Dude, you have a wonderful woman. That is a great thing. You should keep her. And I don't think you're a dick for worrying about her weight. If you marry her, you want it to be a long and happy marriage, not one where both of you are suffering from diabetes in your mid-thirties and can't pick up your kids without worrying about having a heart attack.

Marry her, and help each other lose weight. Losing it represents a commitment to each other, your future, and your future kids.
posted by Anonymous at 8:53 PM on May 21, 2007

And for perspective: my parents and my in-laws are both couples where one spouse has a very significant disability. Both have been happily married for 35+ years. The disabilities developed after they got married, and are things they deal with together as a team.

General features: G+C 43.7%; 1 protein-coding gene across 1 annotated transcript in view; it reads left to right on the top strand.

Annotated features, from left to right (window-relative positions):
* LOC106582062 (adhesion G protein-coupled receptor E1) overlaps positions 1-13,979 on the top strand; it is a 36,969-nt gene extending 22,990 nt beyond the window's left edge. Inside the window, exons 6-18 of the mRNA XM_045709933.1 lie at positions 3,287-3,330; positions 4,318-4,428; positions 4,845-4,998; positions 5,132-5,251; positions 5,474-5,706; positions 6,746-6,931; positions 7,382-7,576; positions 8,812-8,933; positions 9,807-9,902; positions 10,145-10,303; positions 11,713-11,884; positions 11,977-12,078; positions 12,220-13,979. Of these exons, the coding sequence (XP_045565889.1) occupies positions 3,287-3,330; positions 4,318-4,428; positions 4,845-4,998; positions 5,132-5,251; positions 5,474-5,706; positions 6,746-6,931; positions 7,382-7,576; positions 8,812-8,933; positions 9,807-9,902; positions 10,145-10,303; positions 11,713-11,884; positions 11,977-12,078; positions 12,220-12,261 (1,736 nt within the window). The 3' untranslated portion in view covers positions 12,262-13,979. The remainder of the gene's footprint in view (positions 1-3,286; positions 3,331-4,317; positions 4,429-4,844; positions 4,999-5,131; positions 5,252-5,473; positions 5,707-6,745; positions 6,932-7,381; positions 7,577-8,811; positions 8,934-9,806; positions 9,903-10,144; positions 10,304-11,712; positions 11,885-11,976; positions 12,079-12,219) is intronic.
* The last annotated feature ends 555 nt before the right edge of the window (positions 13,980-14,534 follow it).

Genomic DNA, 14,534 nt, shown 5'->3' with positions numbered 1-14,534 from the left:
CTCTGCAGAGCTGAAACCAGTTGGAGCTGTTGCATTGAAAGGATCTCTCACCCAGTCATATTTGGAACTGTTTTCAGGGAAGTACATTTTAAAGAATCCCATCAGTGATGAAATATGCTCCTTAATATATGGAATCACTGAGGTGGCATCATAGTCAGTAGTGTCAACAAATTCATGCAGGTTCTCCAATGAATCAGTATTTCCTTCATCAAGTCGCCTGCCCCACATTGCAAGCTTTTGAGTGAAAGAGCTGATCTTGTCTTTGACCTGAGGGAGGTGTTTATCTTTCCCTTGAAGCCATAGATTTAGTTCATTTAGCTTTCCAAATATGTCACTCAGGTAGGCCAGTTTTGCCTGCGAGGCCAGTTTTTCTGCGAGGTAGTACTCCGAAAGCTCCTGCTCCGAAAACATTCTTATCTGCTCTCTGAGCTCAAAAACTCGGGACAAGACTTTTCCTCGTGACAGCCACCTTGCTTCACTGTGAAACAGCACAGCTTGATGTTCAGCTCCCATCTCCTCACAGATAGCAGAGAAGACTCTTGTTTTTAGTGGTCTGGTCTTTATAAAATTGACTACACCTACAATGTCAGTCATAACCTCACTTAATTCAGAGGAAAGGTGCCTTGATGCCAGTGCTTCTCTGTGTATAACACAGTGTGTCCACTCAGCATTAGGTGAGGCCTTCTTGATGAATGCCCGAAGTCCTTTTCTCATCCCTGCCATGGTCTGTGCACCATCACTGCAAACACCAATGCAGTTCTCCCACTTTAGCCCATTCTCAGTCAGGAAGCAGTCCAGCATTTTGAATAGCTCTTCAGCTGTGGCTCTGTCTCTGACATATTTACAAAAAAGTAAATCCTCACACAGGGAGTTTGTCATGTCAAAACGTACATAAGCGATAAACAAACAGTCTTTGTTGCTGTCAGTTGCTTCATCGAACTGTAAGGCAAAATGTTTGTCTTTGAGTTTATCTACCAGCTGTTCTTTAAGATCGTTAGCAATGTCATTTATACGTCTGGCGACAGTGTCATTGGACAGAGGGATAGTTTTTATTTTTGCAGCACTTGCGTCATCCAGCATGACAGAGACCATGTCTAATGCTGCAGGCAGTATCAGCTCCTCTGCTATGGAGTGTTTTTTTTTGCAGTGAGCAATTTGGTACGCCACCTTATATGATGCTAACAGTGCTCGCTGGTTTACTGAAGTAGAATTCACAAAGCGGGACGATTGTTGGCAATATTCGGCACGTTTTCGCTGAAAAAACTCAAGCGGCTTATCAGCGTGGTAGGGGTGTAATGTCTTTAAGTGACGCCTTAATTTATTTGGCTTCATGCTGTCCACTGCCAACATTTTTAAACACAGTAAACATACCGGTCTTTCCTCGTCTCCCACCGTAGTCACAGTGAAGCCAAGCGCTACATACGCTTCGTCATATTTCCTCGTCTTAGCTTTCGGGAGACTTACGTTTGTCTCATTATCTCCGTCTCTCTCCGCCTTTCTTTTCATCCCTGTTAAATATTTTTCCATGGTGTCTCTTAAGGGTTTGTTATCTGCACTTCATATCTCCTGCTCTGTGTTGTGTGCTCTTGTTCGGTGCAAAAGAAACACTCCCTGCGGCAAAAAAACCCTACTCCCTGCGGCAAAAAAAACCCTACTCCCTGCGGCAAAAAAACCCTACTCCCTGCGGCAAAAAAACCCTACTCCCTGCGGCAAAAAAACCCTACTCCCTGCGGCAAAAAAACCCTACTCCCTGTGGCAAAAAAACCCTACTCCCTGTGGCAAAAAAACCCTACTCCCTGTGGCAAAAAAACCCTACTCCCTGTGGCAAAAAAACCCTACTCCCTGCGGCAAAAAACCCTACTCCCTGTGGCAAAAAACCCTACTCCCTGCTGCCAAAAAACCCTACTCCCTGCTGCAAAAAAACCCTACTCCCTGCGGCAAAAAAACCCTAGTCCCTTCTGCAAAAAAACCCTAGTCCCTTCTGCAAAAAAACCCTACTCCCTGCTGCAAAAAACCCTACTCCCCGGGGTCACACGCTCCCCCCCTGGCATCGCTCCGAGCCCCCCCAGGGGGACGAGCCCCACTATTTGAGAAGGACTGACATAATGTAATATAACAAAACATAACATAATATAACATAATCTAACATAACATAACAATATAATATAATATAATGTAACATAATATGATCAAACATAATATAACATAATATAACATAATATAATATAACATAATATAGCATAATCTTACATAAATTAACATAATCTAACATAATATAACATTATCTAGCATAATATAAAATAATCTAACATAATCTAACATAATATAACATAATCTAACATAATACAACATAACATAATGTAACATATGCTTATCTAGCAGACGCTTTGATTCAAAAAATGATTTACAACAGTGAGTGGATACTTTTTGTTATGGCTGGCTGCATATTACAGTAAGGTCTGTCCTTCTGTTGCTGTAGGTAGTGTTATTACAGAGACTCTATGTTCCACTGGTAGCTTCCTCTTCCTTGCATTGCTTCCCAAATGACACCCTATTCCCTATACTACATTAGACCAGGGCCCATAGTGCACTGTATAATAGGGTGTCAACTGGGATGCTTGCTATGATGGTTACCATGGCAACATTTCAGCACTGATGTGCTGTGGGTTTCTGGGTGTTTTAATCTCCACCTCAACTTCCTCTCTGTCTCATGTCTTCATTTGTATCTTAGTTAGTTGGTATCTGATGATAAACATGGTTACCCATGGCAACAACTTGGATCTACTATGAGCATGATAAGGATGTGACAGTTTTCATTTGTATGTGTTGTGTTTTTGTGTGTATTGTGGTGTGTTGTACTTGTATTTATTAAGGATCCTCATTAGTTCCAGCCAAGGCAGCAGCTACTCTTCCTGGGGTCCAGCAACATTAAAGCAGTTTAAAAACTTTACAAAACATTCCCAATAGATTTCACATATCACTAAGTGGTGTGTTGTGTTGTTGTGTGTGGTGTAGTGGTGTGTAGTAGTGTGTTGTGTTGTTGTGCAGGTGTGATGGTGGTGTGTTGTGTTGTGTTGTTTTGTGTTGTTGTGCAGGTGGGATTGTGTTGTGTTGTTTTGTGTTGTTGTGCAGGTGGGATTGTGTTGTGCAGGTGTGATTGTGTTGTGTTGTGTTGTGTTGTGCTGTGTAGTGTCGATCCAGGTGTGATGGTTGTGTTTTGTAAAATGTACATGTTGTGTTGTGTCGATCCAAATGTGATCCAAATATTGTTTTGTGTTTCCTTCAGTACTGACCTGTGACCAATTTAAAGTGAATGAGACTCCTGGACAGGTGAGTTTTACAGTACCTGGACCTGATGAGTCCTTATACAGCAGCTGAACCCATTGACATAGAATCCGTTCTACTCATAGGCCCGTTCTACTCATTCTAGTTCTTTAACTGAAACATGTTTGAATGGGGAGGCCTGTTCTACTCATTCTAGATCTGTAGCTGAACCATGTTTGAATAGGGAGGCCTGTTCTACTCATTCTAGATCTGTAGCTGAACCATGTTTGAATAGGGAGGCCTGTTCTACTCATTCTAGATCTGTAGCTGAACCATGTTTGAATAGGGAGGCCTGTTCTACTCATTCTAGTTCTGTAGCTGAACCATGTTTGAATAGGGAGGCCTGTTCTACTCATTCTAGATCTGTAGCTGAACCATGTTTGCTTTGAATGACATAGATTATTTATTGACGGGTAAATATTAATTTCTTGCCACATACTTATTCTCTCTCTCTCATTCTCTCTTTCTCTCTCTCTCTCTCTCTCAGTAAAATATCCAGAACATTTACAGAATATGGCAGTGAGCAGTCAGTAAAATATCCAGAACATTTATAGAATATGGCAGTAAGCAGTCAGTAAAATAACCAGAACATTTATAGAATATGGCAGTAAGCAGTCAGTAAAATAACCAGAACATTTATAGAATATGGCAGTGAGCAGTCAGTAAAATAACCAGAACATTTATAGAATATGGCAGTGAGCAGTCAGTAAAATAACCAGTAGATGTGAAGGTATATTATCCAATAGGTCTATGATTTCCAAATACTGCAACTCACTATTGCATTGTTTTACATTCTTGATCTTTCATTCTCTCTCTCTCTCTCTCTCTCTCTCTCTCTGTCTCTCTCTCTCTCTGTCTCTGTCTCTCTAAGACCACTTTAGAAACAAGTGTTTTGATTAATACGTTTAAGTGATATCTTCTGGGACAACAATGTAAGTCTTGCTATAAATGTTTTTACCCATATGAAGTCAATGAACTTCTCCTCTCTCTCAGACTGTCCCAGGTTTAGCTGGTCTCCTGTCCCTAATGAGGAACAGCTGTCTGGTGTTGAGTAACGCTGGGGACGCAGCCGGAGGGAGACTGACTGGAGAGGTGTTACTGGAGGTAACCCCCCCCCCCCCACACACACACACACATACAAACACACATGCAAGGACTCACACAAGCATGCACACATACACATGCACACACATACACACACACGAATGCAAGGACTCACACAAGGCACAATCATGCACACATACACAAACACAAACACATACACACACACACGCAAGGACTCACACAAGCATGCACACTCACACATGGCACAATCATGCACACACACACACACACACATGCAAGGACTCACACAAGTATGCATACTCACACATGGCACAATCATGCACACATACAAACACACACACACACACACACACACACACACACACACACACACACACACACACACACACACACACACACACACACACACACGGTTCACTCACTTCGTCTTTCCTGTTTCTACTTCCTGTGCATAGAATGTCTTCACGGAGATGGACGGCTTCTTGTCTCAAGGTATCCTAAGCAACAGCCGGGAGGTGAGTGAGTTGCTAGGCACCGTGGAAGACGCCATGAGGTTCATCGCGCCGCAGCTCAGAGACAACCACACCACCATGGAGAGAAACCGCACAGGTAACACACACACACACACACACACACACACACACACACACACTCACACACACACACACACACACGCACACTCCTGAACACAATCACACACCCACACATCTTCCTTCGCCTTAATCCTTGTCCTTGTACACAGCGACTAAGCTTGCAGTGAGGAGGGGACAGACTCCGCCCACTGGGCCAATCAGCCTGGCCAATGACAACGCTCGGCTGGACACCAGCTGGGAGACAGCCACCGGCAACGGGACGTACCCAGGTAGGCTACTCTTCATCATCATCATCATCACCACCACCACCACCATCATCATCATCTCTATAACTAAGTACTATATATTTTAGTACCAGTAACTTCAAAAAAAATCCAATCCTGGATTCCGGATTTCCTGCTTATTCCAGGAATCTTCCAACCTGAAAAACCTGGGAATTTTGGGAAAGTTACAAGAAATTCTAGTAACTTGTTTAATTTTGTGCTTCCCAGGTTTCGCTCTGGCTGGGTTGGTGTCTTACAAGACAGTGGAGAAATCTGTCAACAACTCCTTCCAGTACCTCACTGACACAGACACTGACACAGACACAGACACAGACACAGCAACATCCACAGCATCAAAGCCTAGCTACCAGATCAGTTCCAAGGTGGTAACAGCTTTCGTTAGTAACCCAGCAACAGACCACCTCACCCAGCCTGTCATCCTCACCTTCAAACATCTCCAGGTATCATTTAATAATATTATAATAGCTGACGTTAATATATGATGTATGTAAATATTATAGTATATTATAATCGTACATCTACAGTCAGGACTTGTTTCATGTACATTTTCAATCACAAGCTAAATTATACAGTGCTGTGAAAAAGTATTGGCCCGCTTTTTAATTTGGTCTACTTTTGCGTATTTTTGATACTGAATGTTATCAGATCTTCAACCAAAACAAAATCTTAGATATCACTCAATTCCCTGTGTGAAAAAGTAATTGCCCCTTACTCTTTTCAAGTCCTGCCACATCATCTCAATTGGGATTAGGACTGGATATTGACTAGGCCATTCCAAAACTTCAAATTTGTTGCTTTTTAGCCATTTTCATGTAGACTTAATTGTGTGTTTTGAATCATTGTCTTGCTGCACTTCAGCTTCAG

I mention this because you talk about the limits weight gain might place on what you can do together, and the impact on potential children. I think every couple has their own peculiarities (disability, religion, money, temperaments, etc) that place limits on what they can do together, and that affect their kids. I don't think this case is much outside the norm in that way. Just follow the normal procedure for deciding whether to get married: can you see being happy with her, enjoying her company, even if some physical things changed? Are you pretty much a good fit in terms of temperament, broad ideas about what a good life looks like, etc?
posted by LobsterMitten at 9:06 PM on May 21, 2007